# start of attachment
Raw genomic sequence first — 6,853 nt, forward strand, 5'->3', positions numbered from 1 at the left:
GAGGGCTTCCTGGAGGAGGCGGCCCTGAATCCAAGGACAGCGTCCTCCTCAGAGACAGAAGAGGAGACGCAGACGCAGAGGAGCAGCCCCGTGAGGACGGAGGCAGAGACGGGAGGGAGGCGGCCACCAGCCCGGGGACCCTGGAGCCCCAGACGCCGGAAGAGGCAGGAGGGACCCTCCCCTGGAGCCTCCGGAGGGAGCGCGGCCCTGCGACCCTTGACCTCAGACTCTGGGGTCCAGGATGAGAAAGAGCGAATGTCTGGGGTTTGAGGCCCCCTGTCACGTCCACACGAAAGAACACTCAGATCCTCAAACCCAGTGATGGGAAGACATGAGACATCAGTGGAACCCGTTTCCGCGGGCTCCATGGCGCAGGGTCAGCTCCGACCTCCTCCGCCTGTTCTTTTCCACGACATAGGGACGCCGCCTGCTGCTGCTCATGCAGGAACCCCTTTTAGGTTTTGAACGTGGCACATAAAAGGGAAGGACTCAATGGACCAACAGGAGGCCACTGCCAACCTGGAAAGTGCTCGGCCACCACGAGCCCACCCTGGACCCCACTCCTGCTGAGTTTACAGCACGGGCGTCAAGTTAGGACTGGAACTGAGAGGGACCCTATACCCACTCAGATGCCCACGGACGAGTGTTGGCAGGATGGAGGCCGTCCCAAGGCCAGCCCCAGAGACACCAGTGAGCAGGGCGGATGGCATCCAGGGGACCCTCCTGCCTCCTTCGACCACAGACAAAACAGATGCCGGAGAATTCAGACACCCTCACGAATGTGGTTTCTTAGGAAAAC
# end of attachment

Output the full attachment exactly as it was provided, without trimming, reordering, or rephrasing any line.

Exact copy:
Raw genomic sequence first — 6,853 nt, forward strand, 5'->3', positions numbered from 1 at the left:
GAGGGCTTCCTGGAGGAGGCGGCCCTGAATCCAAGGACAGCGTCCTCCTCAGAGACAGAAGAGGAGACGCAGACGCAGAGGAGCAGCCCCGTGAGGACGGAGGCAGAGACGGGAGGGAGGCGGCCACCAGCCCGGGGACCCTGGAGCCCCAGACGCCGGAAGAGGCAGGAGGGACCCTCCCCTGGAGCCTCCGGAGGGAGCGCGGCCCTGCGACCCTTGACCTCAGACTCTGGGGTCCAGGATGAGAAAGAGCGAATGTCTGGGGTTTGAGGCCCCCTGTCACGTCCACACGAAAGAACACTCAGATCCTCAAACCCAGTGATGGGAAGACATGAGACATCAGTGGAACCCGTTTCCGCGGGCTCCATGGCGCAGGGTCAGCTCCGACCTCCTCCGCCTGTTCTTTTCCACGACATAGGGACGCCGCCTGCTGCTGCTCATGCAGGAACCCCTTTTAGGTTTTGAACGTGGCACATAAAAGGGAAGGACTCAATGGACCAACAGGAGGCCACTGCCAACCTGGAAAGTGCTCGGCCACCACGAGCCCACCCTGGACCCCACTCCTGCTGAGTTTACAGCACGGGCGTCAAGTTAGGACTGGAACTGAGAGGGACCCTATACCCACTCAGATGCCCACGGACGAGTGTTGGCAGGATGGAGGCCGTCCCAAGGCCAGCCCCAGAGACACCAGTGAGCAGGGCGGATGGCATCCAGGGGACCCTCCTGCCTCCTTCGACCACAGACAAAACAGATGCCGGAGAATTCAGACACCCTCACGAATGTGGTTTCTTAGGAAAAC